Tansy Ragwort

Senecio jacobaea

   

Family: Asteraceae

Weed Class: B

Year Listed: 1988

Native to: Northern Africa, Asia and Europe

Toxic: humans, livestock

additional photos

 

   

Why is it a noxious weed?

Tansy ragwort is toxic and a threat to livestock and agriculture. All plant parts are toxic, with the highest amount of alkaloids in flowers then leaves, roots and stems. Toxic properties are a possible threat to humans through food chain contaminants.

How would I identify it?

General Description: It is a biennial and sometimes a perennial herb. As a biennial, tansy ragwort spends the first year in the rosette stage with dark green basal leaves that appear ruffled. During the second year, one or two flowering stems emerge.

Flower Description: Flowerheads are in flat topped clusters. Flowerheads yellow with many disk flowers and 13 ray flowers, overall flowerhead daisy-like in appearance. Flower heads have around 13 bracts at their base with dark tips.

Leaf Description: Leaves are twice divided, with petioles on leaves near the base and without petioles toward stem tips. First year leaves in a basal clump (rosette). Second year leaves are alternate along the stem, 1.6 to 7.9 inches long by 0.8 to 2.4 inches wide.

Stem Description: Stems reach up to 4 feet tall, numbering one to many from roots. They branch near their tips.

Fruit/Seed Description: Seeds are sparsely hairy to glabrous (hairless and smooth).

May be confused with: Common St. Johnswort (Hypericum perforatum) and common tansy (Tanecetum vulgare), Class C noxious weeds, may be mistaken for Tansy ragwort. Common St. Johnswort flowers have 5 petals per flower (tansy ragwort commonly has 13 'petals') and common tansy does not have any petals (ray flowers). If you need help with plant identification, contact your county noxious weed coordinator.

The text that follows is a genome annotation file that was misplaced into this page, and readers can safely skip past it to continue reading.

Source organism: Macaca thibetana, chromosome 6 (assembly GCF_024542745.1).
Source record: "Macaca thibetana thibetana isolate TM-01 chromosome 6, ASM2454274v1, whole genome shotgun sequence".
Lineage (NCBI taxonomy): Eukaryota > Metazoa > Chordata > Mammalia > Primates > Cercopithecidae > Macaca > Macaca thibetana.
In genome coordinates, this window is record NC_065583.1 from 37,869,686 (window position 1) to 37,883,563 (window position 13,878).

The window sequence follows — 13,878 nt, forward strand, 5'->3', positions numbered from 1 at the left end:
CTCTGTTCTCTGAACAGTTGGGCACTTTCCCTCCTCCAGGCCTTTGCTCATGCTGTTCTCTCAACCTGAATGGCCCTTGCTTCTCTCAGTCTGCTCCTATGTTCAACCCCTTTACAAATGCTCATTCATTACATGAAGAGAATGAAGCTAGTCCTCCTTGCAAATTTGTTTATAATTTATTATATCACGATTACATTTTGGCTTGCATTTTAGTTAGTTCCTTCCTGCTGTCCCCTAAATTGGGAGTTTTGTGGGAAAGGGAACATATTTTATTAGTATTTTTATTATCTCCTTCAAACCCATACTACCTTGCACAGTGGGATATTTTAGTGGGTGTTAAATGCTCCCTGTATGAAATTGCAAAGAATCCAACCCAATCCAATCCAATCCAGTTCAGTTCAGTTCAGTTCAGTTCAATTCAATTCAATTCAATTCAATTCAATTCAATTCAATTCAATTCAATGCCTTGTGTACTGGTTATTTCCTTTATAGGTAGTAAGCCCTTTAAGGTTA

How does it reproduce?

Tansy ragwort usually reproduces by seed, although it can also reproduce vegetatively.
 

Where does it grow?

Tansy ragwort is found on roadsides, in pastures, fields and cleared forested areas. It is not particular to soil type. Please click here to see a county level distribution map of tansy ragwort in Washington.
 

How do I control it?

General Control Strategy

Small infestations can be controlled manually by pulling up the entire plant, as long as it is done before flowers begin to seed. Pulled plants that have flowers should be bagged prior to throwing away. Large infestations are better handled by a combination of manual and chemical controls.

Mechanical Control

Mowing is not effective, and tansy ragwort can re-sprout if entire plant is not removed. Tansy ragwort becomes a perennial, and will re-grow every year until the plant is removed.

Cultural Control

Good pasture management techniques will prevent infestations.

Biological Control

The tansy ragwort flea beetle, Longitarsus jacobaeae, larvae and adults are destructive to tansy ragwort. Larvae feed on and within the roots and the adults feed on leaves. The ragwort seedhead fly, Botanophila seneciella, larvae feed within seedheads, often destroying all of the developing seeds. The cinnabar moth, Tyria jacobaeae, caterpillars can completely defoliate tansy ragwort. Unfortunately the cinnabar moth can also feed on native and horticultural species of Senecio and Packera so further redistribution of the moth is discouraged in many areas. If you have questions or are looking for more information about these biological control agents of tansy ragwort, please visit WSU Extension Integrated Weed Control Project.

Herbicide Control

Please refer to the PNW Weed Management Handbook, or contact your county noxious weed coordinator.


 

For more information

 
See our brochure Tansy Ragwort, A Toxic, Noxious Weed in Washington for more information on tansy ragwort.
See our Written Findings for more information about tansy ragwort (Senecio jacobaea).
See our press release on tansy ragwort from August 2011.

Additional Photos


 
 

Tansy ragwort flowers

Tansy ragwort basal leaves

Young tansy ragwort plant

Tansy ragwort plant in flower

in seed

in bloom and beginning to develop seeds

infestation in bloom and going to seed

flowerheads in bloom

example of stem leaves

    

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